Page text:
Back in 1994 there were two fatal accidents at the intersection of what is now State Highway 188 (then FM 881) and FM 1069.
The two accidents occurred 24 hours apart during the July 4 week and each one claimed the life of out of town individuals.
The location of the paint sprayed on the highway at that intersection, marking where the vehicles in both accidents came to rest, was almost identical.
Back in those days there was a four-way stop at the intersection of State Highway 188 (then FM 881), and FM 136, on the route to Sinton. When drivers heading this direction approached the intersection where the fatal accidents occurred, they found only their lane of traffic facing a stop sign. There was no stop sign for traffic traveling along FM 1069.
I ran a front page editorial in the issue immediately following the accidents calling for a four-way stop at the intersection. It was my opinion the drivers, not being from around here, “assumed” the intersection was a four-way stop since the previous intersection they passed was a four-way stop, and inadvertently pulled right out in front of a vehicle traveling on FM 1069, thinking they would be stopping, as well.
Before the month expired, that intersection was turned into a four-way stop.
I do not claim it was me that made TxDOT change the intersection to a four-way stop, but we did bring a lot of attention to a continuing problem at that intersection.
The two fatalities, which happened the exact same way, 24 hours apart, added weight to my argument, and the local cries for change.
Fast forward to the past two weeks.
On June 19, and again on June 28, three people were killed in two separate head on accidents on Highway 35, north of Holiday Beach, in the vicinity of the Cavasso Creek bridge.
One of the vehicles shouldn’t have been in the other lane, in each collision, but it was, and now three people are dead.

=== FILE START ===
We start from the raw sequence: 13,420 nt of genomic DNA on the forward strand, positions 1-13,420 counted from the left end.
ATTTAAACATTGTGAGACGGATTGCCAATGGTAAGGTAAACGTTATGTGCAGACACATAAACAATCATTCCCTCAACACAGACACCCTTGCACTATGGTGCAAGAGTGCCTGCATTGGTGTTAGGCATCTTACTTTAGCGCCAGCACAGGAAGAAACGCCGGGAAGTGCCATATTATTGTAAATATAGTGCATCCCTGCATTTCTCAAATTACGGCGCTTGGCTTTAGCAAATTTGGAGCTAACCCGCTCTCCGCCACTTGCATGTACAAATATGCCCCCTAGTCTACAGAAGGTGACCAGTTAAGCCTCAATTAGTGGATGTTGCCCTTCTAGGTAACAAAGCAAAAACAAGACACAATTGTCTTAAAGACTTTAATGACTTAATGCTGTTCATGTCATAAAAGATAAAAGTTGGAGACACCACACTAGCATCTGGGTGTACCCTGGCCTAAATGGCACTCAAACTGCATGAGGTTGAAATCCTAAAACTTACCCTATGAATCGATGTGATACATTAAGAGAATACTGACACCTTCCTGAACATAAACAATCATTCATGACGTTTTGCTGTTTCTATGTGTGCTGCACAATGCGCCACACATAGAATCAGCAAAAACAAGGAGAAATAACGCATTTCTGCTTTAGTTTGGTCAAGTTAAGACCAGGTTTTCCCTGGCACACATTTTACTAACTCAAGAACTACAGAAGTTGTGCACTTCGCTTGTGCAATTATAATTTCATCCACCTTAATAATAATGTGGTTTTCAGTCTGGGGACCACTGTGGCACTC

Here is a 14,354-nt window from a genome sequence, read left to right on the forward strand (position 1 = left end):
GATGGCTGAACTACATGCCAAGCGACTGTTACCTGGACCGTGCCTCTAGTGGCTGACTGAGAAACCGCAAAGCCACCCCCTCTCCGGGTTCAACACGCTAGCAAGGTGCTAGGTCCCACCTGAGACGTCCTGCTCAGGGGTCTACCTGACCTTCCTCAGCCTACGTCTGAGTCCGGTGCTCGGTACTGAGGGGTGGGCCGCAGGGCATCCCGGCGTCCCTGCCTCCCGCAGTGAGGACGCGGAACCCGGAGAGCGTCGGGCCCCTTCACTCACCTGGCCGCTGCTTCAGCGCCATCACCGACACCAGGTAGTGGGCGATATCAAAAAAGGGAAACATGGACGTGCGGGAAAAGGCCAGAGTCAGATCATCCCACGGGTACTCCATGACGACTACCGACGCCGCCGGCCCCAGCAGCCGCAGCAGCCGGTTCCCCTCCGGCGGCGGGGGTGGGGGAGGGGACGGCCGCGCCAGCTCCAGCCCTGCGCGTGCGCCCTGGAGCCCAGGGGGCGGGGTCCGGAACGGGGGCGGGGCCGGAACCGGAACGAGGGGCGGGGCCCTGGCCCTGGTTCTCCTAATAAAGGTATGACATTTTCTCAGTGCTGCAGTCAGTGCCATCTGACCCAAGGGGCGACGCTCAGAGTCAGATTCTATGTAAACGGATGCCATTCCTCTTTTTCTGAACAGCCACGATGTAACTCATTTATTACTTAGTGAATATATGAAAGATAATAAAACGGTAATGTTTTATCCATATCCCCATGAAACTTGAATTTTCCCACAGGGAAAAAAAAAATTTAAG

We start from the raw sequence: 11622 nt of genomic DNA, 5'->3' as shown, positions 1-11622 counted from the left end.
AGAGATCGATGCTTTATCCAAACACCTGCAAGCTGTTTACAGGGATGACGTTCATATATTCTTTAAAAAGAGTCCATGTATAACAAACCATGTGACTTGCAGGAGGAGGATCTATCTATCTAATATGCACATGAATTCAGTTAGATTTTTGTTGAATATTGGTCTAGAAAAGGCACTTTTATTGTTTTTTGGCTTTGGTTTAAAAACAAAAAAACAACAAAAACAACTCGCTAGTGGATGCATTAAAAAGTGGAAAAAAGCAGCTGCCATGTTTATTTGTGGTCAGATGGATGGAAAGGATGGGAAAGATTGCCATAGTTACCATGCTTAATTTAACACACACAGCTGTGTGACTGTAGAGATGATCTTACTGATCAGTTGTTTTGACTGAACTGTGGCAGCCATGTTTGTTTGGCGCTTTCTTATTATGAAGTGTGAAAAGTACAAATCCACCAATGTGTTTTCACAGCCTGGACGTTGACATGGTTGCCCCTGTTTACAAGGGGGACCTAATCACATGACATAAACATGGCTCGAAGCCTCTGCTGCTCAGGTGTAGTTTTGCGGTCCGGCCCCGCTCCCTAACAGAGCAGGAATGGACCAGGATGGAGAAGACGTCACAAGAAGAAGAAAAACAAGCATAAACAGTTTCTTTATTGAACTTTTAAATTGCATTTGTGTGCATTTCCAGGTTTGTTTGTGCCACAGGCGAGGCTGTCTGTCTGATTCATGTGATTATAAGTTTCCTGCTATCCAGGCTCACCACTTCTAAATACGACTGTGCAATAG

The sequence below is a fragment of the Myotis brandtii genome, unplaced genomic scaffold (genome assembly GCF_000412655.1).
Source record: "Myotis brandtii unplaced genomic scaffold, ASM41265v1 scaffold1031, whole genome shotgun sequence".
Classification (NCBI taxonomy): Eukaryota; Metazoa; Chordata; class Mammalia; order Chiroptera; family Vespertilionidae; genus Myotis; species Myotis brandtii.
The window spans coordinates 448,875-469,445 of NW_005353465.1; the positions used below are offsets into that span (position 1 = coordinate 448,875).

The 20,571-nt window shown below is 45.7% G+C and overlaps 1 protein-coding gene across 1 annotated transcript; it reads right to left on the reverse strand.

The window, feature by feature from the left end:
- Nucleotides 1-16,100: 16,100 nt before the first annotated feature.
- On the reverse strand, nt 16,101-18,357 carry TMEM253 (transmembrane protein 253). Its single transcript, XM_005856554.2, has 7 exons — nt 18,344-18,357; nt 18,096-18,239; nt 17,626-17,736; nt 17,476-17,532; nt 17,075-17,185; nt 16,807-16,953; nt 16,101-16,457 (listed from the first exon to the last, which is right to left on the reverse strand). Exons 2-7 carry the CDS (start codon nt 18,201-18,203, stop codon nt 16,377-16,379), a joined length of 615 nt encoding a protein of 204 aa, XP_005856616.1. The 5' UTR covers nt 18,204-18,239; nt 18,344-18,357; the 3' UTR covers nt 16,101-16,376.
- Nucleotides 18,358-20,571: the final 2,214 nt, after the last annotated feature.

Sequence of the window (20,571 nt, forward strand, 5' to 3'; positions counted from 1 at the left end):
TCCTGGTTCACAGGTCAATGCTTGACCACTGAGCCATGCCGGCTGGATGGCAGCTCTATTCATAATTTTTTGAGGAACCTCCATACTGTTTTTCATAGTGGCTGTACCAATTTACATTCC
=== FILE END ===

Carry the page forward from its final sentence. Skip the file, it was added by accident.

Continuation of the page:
A third accident, this one involving a motorcycle and another vehicle, occurred June 30 in the same area. As of press deadline, it was not known if the motorcycle driver was killed, but he was taken to the hospital in critical condition.
Since Hurricane Harvey, Sen. Lois Kolkhorst has talked about pushing for passing lanes on Highway 35 between Holiday Beach and Tivoli.
I’m not calling out the Senator, who is a great friend of Aransas County, but I am urging her to become a squeaky wheel with the powers that be, and force action. State Rep. Geanie Morrison needs to be on the same bandwagon.
Again, they have done their part to this point, but it’s time to go full throttle regarding this issue before additional needless funerals have to be planned.
The issue isn’t that a driver is at fault, which is generally always the case. The issue is it’s happening far too often in the same 30-plus mile stretch of highway.
I’ve had my own share of close calls along that stretch of asphalt, and I don’t want to see my life, the lives of my children or grandchildren, or anyone else needlessly taken away when action can be taken to possibly prevent such tragedies.
It’s stupid to pass another vehicle when unsafe, but the fact of the matter is motorists take too many chances on that part of Highway 35, especially when stuck behind slow moving vehicles.
I drive a lot of highway miles in our state, and I don’t know of another stretch of state highway, this long, that does not have passing lanes.
As most all you know by now, former Fulton mayor Leslie “Googles” Cole, 81, died Wednesday, June 26.
He was buried Monday, July 1.
The crowds gathered at the Fulton Volunteer Fire Department during the weekend, to pay final respect to “Googles”, and to offer condolences to members of his family, documented the impact the man had on his beloved town, the FVFD, Oysterfest, and Fulton Community Church.
His funeral was further testament to a man who impacted so many lives during his many years in roles such as mayor, alderman, firefighter, Oysterfest organizer, husband, father, and mentor.
Those who spoke about Googles at his funeral made those in attendance smile, laugh, and cry.
I was introduced to him soon after I arrived in Rockport in 1984.
To say I thought he was a “character” is an understatement, but through the years I grew to appreciate his love for Fulton.
Our discussions through the years have changed. We were on the same side in some, and on opposite sides in others, but I always respected his opinion and understood where he was coming from.
The latest example that comes to mind was when he was vocal about saving the Paws and Taws, and not rebuilding a new one.
If one knew Googles, he or she understood that argument.
In recent years our conversations always started with him asking me about my children, sons-in-law, and grandchildren.
That is the man who went “out of service” June 26, 2019.
A simple man who did so much for Fulton … the town he loved.
Until next week, have a good week.
Reach Mike Probst at firstname.lastname@example.org.